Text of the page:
A radically different new computer operating system is controlling an experiment on a Space Shuttle mission in late March. The experiment tests "hydroponics", a way of growing plants without soil that could eventually provide oxygen and food to astronauts. The computer controlling the experiment runs "Debian GNU/Linux", an operating system built by a group of 200 volunteer computer programmers who tele-collaborated over the Internet and never met each other. The system has many earthly uses - it can replace conventional operating systems such as Microsoft's "Windows 95" on personal computers. In a departure from conventional operating system practice, the volunteer group is giving the system and all of its source code away for free. Details are available on the group's web site: http://www.debian.org/.
"Linux is the modern successor to the Unix operating system developed by Bell Labs during the 1970's", said Bruce Perens, leader of the Debian project. "A Finnish college student started Linux in the early 1990's, and was joined by others on the Internet who helped develop the system. We united Linux with free software contributed by other volunteers to make a complete system of 800 software packages. The result communicates on the Internet and includes, for free, many normally-expensive programs such as web servers, computer languages like Java, C, and C++, and many other programs".
The space shuttle experiment will fly on mission STS-83 in late March and early April. Sebastian Kuzminsky is an engineer working on the computer that controls the experiment, which is operated by Biosciences Corporation. Kuzminsky said "The experiment studies the growth of plants in microgravity. It uses a miniature '486 PC-compatible computer, the Ampro CoreModule 4DXi. Debian GNU/Linux is loaded on this system in place of DOS or Windows. The fragility and power drain of disk drives ruled them out for this experiment, and a solid-state disk replacement from the SanDisk company is used in their place. The entire system uses only 10 watts", said Kuzminsky, as much electricity as a night-light. "The computer controls an experiment in hydroponics, or the growth of plants without soil", said Kuzminsky. "It controls water and light for the growing plants, and sends telemetry and video of the plants to the ground".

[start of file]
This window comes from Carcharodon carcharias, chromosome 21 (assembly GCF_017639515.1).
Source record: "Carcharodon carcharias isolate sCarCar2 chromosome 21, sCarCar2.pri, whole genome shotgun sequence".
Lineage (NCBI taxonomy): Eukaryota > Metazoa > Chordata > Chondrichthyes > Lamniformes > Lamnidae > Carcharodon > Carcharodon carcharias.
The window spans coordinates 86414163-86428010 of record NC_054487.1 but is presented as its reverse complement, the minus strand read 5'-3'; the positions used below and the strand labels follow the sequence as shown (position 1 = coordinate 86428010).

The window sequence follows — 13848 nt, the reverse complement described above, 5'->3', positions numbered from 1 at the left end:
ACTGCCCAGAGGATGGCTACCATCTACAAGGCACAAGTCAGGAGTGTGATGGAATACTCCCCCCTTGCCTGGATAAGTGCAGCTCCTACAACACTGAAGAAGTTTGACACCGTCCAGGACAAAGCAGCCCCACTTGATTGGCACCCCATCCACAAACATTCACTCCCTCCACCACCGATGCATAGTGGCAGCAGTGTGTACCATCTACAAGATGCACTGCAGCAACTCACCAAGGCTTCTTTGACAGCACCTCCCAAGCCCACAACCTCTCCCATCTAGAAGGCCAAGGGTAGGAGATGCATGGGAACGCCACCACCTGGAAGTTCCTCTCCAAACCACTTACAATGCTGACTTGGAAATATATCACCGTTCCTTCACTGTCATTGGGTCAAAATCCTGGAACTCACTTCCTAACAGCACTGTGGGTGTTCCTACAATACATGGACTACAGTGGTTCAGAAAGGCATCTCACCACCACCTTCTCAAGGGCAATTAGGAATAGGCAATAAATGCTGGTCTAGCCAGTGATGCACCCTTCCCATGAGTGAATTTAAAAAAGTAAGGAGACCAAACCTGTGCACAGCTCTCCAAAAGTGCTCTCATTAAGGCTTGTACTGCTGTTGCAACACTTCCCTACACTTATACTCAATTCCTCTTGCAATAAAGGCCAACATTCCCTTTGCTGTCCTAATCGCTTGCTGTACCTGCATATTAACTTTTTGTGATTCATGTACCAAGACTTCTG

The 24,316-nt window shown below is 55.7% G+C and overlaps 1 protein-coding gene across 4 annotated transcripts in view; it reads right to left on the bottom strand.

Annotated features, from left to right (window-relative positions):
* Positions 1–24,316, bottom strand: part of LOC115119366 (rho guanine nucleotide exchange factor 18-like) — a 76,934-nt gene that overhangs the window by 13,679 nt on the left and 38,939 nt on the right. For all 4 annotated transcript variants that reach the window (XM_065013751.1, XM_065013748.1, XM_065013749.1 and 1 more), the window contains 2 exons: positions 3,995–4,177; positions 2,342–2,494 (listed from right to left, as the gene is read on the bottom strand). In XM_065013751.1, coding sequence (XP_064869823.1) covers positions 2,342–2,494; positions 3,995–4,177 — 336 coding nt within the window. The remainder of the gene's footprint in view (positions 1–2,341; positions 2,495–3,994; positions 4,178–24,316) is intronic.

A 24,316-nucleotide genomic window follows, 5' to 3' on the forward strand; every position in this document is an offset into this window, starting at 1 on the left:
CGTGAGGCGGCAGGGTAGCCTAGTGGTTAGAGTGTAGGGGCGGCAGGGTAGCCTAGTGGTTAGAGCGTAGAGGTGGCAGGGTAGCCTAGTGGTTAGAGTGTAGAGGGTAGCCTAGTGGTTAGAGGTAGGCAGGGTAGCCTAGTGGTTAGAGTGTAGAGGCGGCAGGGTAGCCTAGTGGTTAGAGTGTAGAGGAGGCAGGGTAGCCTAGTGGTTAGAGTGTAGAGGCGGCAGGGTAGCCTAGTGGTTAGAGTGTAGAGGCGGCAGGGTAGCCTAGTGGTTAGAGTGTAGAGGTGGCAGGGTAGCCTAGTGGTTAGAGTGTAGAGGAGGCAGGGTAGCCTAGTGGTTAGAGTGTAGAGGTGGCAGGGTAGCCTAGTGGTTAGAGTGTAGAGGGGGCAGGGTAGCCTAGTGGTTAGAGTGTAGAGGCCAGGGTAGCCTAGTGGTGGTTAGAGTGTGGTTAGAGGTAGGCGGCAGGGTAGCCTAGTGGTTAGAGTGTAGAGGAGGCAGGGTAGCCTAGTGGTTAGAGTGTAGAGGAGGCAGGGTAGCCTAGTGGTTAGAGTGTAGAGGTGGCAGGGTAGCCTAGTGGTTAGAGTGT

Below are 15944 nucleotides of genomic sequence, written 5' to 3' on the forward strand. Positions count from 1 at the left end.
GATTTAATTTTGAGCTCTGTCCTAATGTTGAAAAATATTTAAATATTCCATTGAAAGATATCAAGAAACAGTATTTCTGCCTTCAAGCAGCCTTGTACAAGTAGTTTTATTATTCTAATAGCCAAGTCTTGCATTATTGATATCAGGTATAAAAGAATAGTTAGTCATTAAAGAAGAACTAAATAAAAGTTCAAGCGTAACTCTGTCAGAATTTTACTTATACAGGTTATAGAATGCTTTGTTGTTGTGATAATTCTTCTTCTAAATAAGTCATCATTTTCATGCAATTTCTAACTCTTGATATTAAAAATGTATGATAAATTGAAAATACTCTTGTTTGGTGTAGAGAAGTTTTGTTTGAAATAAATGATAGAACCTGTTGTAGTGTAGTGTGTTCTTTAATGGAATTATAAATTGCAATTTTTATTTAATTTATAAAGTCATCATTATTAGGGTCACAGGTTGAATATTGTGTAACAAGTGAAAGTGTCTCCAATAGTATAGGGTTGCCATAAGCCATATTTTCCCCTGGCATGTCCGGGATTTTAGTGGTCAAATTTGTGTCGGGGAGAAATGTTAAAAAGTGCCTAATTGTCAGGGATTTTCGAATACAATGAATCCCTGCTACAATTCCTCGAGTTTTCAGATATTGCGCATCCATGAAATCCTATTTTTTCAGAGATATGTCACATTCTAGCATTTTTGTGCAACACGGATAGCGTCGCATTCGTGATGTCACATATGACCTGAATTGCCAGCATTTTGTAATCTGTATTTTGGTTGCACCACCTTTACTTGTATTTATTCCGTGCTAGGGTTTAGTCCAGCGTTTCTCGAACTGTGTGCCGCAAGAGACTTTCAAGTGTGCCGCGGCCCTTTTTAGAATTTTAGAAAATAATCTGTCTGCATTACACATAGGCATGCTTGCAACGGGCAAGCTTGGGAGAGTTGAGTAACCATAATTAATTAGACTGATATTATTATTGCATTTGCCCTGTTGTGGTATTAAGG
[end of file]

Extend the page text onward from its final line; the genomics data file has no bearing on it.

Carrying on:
Educators have also gravitated to the "Debian GNU/Linux" system. David Teague, a computer prof at Western Carolina University, says "most of the laboratories in our CS department run Debian. We use it to teach programming, operating systems, system administration, and web page design". Schools from the primary grades to college use the system to provide inexpensive Internet access to their students.
"Most of us are computer professionals, but we produced Debian GNU/Linux as a hobby project", said Perens, who works as a graphics programmer for the company that made "Toy Story". "It started out three years ago as a loose collaboration of 60 people who had communicated on the Internet but had never met each other. We were dissatisfied with the operating systems available to us, which had not kept pace with the development of our computer hardware. We felt that the 'net had become so big that we could bring a group of volunteer programmers together on it to produce things that had only been made by huge companies up to now. We hoped that lots of people would put the system we created to serious use, but we couldn't advertise it except by making a web page and talking about it on the Internet. It didn't take long for us to pick up thousands of users, and for the volunteer staff to swell to 200 programmers from all over the world. People were taking Microsoft off of their systems to install Debian". Today the system has spawned its own non-profit organization, "Software in the Public Interest", to support further development. The members come from every continent in the world.
"We're still interested in picking up more volunteers", said Perens, "and we always welcome new users". People interested in the system can learn about "Debian GNU/Linux" on the group's web site "www.debian.org". The web site provides free downloads of the entire system, and instructions on installing it.
Bruce Perens K6BP Bruce@Pixar.com 510-215-3502